SEC charges ex-Apollo senior partner with defrauding clients

  • Allegedly charged funds $1,100 for trips to hair salon
  • $3,500 for a suit for his father
  • Rashid paid back $290,000

The SEC officially charged Mohammed Ali Rashid, a former senior partner at Apollo Global Management, with defrauding his fund clients by secretly billing them for about $290,000 in personal expenditures from 2010 to 2013.

The regulator claims that Rashid, 41, illegally billed his clients for expenses, which included a five-night stay at the Ritz Carlton for the executive and his wife, $2,300 in personal charges at an Apple store in 2010, and a $3,500 suit for his father, a court filing says. Rashid fraudulently charged more than 1,000 personal items and services to the PE funds he advised, the SEC said.

In one instance, Rashid tried to get more than $1,100 reimbursed from two funds by falsely claiming the charges were for business-related meals. In fact, the $1,100 was to cover his visits to a hair salon, the SEC said in a lawsuit filed in U.S. District Court in Manhattan.

Rashid continued his bad behavior even after Apollo caught him and told him to stop, the filing said. The PE executive repaid the $290,000 that he charged to clients and left Apollo in 2014, the SEC said. The regulator, which did not name Apollo in the suit, is seeking civil penalties against Rashid.

The charges come a year after Apollo agreed to pay $52.7 million to the SEC to settle claims it misled investors. The SEC also alleged that Apollo failed to take appropriate action to protect its clients from a senior partner that improperly expensed personal items and services to the funds, Buyouts reported in August. The SEC didn’t identify the ex-senior partner at the time.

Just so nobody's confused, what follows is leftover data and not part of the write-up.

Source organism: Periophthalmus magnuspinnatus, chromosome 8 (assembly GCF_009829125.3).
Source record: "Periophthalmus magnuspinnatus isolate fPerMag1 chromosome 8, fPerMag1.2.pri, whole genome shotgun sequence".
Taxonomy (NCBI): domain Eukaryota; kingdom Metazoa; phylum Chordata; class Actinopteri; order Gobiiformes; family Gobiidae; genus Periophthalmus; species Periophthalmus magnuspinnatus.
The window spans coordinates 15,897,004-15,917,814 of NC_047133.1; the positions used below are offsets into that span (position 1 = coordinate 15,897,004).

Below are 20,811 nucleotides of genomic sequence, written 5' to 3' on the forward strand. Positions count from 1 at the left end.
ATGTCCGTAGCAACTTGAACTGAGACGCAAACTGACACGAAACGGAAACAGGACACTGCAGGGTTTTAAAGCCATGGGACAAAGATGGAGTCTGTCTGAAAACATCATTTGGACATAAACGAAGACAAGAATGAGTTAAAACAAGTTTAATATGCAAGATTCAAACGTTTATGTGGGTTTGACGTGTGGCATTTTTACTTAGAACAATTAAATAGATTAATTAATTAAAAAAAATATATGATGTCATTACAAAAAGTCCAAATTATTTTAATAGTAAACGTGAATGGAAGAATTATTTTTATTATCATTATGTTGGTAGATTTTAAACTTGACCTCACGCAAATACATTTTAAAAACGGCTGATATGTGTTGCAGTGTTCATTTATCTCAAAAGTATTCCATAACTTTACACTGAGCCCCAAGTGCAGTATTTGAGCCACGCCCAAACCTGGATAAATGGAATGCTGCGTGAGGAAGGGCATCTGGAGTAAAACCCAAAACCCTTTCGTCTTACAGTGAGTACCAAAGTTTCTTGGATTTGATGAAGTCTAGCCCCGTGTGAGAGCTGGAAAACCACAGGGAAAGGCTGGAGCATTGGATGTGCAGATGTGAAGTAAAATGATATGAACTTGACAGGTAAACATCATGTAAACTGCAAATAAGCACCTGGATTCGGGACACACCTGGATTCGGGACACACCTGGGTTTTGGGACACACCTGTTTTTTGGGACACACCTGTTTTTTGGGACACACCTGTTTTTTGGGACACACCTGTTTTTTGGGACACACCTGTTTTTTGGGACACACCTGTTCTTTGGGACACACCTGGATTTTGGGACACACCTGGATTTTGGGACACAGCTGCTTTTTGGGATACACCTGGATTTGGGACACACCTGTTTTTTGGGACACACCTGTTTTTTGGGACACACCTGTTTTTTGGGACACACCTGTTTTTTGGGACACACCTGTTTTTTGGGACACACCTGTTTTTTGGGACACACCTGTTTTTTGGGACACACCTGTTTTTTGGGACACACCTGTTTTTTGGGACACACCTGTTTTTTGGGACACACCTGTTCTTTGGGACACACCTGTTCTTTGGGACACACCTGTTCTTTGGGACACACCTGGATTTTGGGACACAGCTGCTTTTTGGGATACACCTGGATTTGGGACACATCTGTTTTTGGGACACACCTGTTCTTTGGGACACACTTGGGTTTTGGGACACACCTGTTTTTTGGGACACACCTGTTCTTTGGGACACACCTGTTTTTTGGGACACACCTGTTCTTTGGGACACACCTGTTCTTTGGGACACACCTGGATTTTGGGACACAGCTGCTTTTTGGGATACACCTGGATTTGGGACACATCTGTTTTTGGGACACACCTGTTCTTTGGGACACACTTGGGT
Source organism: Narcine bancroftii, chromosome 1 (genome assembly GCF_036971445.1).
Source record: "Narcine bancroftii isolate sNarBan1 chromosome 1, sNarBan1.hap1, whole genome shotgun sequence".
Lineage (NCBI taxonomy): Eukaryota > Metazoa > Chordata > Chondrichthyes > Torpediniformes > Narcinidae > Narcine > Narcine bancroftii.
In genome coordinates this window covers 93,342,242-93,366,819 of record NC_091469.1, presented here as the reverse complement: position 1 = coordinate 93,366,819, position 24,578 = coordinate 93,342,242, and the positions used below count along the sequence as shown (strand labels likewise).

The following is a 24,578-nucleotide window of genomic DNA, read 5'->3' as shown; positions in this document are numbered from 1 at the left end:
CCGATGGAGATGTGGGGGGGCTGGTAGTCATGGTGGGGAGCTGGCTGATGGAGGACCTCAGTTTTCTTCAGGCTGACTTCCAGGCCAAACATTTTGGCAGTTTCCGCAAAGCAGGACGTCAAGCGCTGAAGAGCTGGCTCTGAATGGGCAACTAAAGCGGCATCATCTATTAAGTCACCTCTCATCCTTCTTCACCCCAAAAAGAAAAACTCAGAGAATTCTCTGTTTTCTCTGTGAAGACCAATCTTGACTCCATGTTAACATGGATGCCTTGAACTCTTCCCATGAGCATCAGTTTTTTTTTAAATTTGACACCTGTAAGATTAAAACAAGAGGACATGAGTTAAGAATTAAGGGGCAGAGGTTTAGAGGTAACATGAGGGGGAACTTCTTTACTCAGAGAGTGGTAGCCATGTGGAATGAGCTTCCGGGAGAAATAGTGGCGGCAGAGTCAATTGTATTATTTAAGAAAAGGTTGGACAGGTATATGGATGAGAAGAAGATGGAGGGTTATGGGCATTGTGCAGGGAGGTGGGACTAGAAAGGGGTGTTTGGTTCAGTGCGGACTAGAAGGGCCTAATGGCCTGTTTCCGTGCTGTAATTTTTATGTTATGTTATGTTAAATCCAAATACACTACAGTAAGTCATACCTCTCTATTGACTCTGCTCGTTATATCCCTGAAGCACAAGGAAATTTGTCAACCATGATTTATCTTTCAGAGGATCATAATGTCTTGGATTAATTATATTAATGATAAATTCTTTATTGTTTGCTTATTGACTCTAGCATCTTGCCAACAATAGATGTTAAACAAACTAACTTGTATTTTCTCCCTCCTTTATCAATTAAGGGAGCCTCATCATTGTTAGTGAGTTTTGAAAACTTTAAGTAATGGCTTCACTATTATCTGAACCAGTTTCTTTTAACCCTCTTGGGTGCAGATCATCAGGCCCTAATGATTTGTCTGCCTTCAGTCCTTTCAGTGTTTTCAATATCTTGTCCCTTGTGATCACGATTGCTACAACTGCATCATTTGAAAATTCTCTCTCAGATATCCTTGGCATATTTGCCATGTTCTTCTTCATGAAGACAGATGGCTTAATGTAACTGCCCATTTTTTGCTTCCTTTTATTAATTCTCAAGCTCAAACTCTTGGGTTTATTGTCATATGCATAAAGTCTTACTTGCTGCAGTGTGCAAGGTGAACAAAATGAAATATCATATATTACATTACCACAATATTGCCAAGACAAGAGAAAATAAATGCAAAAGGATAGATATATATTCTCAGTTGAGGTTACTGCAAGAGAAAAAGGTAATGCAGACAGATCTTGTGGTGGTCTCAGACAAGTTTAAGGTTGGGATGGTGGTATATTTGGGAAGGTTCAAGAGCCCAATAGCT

The New York Post reported in May that Rashid had landed at Safanad, a Dubai-based PE firm, where he was consulting. An executive for Safanad confirmed to Buyouts that Rashid did work for the firm until he resigned from his consultancy agreement. When Rashid left Safanad is unclear.

Apollo, in an Oct. 26 statement, said Rashid’s misconduct was discovered and stopped by the firm, which promptly reported his behavior to the SEC more than four years ago. Any affected funds or portfolio companies were reimbursed, Apollo said. “This misconduct is inconsistent with the high standards that Apollo requires of its employees,” Apollo said.

Action Item: Read the SEC’s lawsuit against Rashid here.

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